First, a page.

Anyone who has ever attended a sporting event in Latin America can attest to the passion of Hispanic fandom. The songs, chants, dances, banners and other traditions are similar to fan behavior elsewhere but with the intensity dialed way up. In the U.S., Hispanic buying power recently surpassed Mexico’s entire GDP. When you add the fact that Hispanic consumer confidence is increasingly positive moving into 2017, you get a perfect storm of opportunity for U.S. sports leagues and franchises to harness Hispanic fan loyalty to elevate the entire industry.

ThinkNow Pulse™ Total Market Consumer Sentiment Report: Qualitative Insights

For many Americans, the current political climate is distressing, but not disruptive to their day to day lives. But for the 55 million Hispanics that currently call the United States, home, that isn’t the case. Donald Trump launched his presidential campaign with an attack on Hispanic immigrants. Now that he’s in office, the conversation on immigration has erupted into a maelstrom of ignorance and intolerance. At ThinkNow, we were curious as to how President Trump’s leadership and the resulting chain of events, thus far, has affected U.S.

[Video] ThinkNow Pulse™ 2017 Hispanic Consumer Sentiment Study

Our recent online survey, ThinkNow Pulse™ Hispanic Consumer Sentiment, tracked trends and household finances among U.S. Hispanics and non-Hispanics, ages 18-64. The study revealed some interesting facts on household finances and consumer spending projections for the year.

ThinkNow Gen™ We Are Gen Z: We Are Shoppers Report

African-American Gen Z Shoppers Discover Brands Online But Purchase In-Store While Millennials still get the lion’s share of attention, Gen Z, the demographic cohort nipping at the heels of their older siblings, are beginning to take center stage. Known as the Plurals, Founders, or the iGeneration, Gen Z consumers may be setting their own rules, somewhat, but because of their age, still look to their parents and friends to make purchase decisions.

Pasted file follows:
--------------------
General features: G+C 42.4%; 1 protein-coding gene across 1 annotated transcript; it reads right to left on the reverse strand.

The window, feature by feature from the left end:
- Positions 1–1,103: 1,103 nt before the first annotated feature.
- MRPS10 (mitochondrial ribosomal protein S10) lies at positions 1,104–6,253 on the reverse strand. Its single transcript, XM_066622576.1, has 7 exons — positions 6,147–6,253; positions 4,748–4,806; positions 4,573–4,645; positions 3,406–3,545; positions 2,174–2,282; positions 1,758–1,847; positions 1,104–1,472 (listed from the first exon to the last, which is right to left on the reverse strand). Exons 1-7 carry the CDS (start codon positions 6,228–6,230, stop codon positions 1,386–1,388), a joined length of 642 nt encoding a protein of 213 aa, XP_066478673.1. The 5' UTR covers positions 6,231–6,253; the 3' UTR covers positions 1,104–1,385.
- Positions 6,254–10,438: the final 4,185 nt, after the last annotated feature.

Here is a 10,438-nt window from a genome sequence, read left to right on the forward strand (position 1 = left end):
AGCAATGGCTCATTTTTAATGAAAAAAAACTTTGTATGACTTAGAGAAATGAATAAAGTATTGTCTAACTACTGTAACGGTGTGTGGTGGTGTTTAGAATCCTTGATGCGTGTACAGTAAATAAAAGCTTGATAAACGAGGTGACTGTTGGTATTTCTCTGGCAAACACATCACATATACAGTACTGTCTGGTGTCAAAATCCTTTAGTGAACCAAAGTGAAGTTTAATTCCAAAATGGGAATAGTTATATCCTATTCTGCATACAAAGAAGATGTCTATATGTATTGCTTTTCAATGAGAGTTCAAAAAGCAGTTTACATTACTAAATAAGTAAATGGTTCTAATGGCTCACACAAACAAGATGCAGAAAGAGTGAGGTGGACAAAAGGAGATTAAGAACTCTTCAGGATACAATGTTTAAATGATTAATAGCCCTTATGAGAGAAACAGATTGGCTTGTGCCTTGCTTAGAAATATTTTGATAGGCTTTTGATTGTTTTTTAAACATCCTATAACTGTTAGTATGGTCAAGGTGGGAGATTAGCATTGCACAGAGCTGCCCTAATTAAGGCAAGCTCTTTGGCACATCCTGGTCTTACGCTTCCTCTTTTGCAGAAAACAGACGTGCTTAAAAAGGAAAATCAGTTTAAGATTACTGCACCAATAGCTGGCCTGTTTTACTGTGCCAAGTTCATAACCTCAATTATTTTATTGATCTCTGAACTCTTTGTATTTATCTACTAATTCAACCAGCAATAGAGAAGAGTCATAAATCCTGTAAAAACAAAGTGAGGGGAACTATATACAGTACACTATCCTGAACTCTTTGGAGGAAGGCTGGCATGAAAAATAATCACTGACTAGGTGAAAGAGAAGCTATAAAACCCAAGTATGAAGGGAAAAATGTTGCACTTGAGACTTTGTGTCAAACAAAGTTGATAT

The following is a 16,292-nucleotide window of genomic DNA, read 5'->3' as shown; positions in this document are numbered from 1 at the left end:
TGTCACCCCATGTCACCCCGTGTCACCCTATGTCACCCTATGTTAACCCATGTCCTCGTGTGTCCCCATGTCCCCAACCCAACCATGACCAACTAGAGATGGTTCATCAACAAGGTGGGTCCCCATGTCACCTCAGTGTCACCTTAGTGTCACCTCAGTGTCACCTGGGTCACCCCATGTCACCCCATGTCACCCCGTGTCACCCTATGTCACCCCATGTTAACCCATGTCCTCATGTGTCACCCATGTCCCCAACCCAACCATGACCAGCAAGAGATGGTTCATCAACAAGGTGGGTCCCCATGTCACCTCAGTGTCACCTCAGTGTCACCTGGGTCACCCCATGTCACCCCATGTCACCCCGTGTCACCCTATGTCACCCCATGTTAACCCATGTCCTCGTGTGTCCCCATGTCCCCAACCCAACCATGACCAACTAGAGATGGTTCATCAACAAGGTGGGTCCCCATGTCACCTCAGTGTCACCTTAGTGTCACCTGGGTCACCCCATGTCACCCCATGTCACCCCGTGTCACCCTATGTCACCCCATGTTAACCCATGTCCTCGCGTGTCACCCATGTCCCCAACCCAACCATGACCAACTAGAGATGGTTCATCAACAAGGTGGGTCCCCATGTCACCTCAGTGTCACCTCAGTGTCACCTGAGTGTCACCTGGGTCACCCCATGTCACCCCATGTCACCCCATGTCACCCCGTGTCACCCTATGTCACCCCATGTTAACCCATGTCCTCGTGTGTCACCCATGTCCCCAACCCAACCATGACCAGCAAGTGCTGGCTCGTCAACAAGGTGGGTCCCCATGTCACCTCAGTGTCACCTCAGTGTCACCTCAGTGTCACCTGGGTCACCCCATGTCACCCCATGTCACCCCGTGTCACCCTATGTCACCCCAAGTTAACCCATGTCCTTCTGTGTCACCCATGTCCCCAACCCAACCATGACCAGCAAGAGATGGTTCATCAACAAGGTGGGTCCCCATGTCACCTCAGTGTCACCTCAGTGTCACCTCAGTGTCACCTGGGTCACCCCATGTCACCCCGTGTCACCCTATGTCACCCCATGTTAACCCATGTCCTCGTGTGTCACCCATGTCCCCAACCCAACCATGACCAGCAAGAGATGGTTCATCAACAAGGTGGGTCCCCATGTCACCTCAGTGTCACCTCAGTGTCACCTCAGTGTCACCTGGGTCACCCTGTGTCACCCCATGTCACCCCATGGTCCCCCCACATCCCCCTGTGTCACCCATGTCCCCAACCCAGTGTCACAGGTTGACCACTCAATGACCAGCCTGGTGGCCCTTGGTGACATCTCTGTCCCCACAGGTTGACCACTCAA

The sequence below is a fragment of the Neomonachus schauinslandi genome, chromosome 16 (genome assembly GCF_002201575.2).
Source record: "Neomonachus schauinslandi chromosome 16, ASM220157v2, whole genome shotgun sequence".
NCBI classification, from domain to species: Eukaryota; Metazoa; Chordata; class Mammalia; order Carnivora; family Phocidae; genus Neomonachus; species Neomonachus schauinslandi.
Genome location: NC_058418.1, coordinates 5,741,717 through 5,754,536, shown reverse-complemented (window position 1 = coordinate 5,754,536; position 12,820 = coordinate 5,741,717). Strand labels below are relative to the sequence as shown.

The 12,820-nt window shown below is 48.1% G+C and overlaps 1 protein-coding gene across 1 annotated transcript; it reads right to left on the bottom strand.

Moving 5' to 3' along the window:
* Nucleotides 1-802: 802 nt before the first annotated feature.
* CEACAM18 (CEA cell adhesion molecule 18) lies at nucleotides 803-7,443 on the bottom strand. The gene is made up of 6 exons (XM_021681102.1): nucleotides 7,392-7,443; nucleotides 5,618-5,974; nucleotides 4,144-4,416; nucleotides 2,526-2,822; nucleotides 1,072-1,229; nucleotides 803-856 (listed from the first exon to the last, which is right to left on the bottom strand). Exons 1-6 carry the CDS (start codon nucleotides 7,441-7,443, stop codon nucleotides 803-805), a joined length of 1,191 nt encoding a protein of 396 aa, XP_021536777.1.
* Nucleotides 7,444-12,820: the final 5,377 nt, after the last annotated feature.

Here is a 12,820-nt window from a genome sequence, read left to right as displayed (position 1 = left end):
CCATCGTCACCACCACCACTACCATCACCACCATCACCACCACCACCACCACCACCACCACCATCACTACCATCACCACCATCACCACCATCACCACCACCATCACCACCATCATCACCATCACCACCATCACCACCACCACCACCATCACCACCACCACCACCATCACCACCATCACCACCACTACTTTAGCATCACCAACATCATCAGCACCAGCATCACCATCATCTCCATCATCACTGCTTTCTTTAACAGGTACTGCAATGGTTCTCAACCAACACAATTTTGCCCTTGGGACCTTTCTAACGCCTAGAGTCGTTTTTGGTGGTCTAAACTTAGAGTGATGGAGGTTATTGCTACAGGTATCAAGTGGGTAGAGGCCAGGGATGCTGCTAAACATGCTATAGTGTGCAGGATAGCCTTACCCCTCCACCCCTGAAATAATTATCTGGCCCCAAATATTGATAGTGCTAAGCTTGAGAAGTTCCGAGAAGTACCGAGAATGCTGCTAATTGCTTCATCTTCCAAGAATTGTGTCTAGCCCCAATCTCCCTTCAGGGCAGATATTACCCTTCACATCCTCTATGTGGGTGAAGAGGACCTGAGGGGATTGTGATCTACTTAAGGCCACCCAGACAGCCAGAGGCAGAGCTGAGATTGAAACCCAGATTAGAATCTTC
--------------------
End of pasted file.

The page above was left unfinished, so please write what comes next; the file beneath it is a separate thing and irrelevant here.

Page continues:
What’s So Different About Minority Owned Businesses?

Since we’ve launched our Minority Owned B2B Online Panel, I’ve heard that question a lot. What’s so different about minority-owned businesses that we need a separate panel for them? There’s an assumption that your client doesn’t need to include minority-owned business sample in their research because the standard B2B sample fairly represents the business landscape. That’s simply untrue. Minority-owned businesses certainly share similarities with general market businesses. However, minority business owners face unique challenges that may have a negative impact on their ability to fully scale their businesses.

Remember: Election Results Are Not Marketing Results

What to focus on in 2017 for Multicultural Marketing There has been a lot of hand-wringing in the marketing community since the presidential election – especially among multicultural marketers or those targeting constituencies viewed to have ‘lost’ in the recent match-up. When we woke up on November 9th it appeared that the world had shifted and the idea that the U.S. was becoming a more multicultural, diverse, and inclusive nation was somehow invalidated.